The IMF today defended the ongoing NAFTA negotiations with its chief Christine Lagarde arguing that any trade deal that is two decades-old needs to be revised and reviewed.
"For a trade agreement which has been in existence for, what, 20 years now, it is not unusual or unnecessary to actually look into it, go under the skin of the agreement, find out what works, what does not work, what can be improved, what new topics should be considered -- given the changes that have affected the markets in the last two decades," Lagarde told reporters at a news conference here.
"Twenty years ago, were we communicating by cell phones? Were those economies so service-dominated? Probably not. That there have been negotiations is certainly welcome," she said.
The IMF chief, who, in her previous roles served as French finance minister, agriculture minister, and minister of commerce and industry, said trade agreements should be revised from time to time.
"I, actually, personally think, having been trade minister myself for a few years in my country, that trade agreements should constantly take into account changes in order to be adjusted and to continue to facilitate trade and to increase the movement," she said.
However, Lagarde said, the aim should not be to just accelerate the movement.
"It has also to consider what regions, what areas, what sectors are going to be affected by trade, and what measures will be taken in order to address those issues in order to help people adjust, relocate, be mobile, acquire the training that will help them also benefit from the situation," she said.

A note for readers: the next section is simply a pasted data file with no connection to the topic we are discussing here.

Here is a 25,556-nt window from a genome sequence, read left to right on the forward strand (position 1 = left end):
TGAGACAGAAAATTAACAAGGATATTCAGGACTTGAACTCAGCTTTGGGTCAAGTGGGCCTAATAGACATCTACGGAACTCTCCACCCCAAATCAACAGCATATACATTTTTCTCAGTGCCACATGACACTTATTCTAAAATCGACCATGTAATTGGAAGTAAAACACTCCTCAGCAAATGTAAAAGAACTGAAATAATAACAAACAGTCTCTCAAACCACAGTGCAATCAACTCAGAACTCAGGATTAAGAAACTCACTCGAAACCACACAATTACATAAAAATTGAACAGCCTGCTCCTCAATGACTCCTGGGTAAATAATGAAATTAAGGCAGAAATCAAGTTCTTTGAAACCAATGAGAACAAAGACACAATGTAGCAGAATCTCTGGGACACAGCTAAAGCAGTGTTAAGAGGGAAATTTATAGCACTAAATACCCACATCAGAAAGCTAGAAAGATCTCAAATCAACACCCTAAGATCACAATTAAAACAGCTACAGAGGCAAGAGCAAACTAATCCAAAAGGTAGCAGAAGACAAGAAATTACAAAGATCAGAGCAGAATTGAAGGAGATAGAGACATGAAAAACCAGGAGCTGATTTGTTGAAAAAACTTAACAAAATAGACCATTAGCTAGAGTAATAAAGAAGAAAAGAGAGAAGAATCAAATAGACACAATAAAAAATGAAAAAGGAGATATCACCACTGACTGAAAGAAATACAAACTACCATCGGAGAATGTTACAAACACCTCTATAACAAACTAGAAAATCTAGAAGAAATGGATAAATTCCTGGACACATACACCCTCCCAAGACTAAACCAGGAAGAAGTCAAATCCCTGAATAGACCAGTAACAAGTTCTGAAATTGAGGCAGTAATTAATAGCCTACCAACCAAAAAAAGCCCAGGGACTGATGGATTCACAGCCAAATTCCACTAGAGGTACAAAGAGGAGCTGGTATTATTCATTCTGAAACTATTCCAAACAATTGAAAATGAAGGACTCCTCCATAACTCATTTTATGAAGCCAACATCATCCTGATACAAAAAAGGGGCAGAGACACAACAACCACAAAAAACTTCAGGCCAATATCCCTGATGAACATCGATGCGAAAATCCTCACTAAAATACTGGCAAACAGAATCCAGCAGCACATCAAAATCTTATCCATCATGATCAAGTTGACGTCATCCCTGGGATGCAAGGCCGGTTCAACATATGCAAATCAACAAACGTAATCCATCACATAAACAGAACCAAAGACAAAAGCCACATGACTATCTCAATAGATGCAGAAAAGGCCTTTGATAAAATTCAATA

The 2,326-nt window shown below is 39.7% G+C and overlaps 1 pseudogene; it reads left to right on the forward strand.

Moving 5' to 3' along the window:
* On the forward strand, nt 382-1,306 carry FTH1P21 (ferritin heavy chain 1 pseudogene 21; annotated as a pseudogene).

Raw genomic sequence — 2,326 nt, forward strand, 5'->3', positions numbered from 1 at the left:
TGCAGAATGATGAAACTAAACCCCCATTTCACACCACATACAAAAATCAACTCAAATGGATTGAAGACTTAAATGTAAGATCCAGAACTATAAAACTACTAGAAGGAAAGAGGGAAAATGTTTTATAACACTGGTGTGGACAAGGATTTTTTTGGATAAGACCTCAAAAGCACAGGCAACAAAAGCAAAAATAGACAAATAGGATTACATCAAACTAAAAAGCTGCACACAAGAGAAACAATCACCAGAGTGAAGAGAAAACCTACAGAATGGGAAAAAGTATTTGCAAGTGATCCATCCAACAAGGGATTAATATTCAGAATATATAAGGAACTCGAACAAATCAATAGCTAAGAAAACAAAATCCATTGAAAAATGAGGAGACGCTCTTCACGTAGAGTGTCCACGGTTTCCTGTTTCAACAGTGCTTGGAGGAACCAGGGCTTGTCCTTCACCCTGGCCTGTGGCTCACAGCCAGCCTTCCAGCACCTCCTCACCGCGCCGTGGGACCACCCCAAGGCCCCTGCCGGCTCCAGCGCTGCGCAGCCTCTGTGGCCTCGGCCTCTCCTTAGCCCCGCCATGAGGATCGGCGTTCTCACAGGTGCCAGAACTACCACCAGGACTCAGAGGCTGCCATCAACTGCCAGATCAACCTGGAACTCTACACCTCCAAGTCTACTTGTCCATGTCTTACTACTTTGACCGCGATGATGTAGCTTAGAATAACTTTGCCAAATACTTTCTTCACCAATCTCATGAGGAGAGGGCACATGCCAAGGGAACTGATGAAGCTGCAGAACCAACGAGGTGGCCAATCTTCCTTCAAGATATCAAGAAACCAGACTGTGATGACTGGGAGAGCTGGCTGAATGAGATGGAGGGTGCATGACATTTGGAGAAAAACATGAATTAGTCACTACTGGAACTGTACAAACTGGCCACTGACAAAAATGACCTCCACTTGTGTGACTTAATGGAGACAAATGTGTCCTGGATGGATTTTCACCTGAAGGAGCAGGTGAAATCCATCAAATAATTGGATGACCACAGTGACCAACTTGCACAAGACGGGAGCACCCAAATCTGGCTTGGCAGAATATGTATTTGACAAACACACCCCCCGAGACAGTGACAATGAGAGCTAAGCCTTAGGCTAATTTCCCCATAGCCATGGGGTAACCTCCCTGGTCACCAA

Lagarde said her comment applied equally to trade and to technological changes that are taking place at the moment.
However, she refrained from making any direct comment on the ongoing North America Free Trade Agreement (NAFTA) negotiations.
"It is underway, and I would refrain from commenting on the current state of negotiations which always -- like in any negotiations -- involve taking certain positions with allowing maneuvering room and organising the landing area where negotiators want to eventually arrive at," she said.
NAFTA is an agreement signed by Canada, Mexico and the US to create a trilateral trade bloc in North America. The current negotiations were necessitated after Trump threatened to pull out from the agreement if the renegotiations did not take place.
During his entire presidential campaign, Trump had been very critical of NAFTA, which came into force in 1994.
Responding to another question, Lagarde said the relevance of IMF was unlikely to be hit with the Europeans creating a European Monetary Fund.
"I have no fear. I have no fear," she said, adding that she has expectations.
"Having been on both sides of the fence, having been finance minister, working with the IMF in, you know, 2010- 2011, now being head of the IMF, I know that the cooperation was very much needed and will continue to be needed in a shape or form that will be determined by the European actors," she said.
Lagarde said the IMF was the "international financial safety net" and the organisation will continue to play that role
"That is our mission. That is our duty," she said.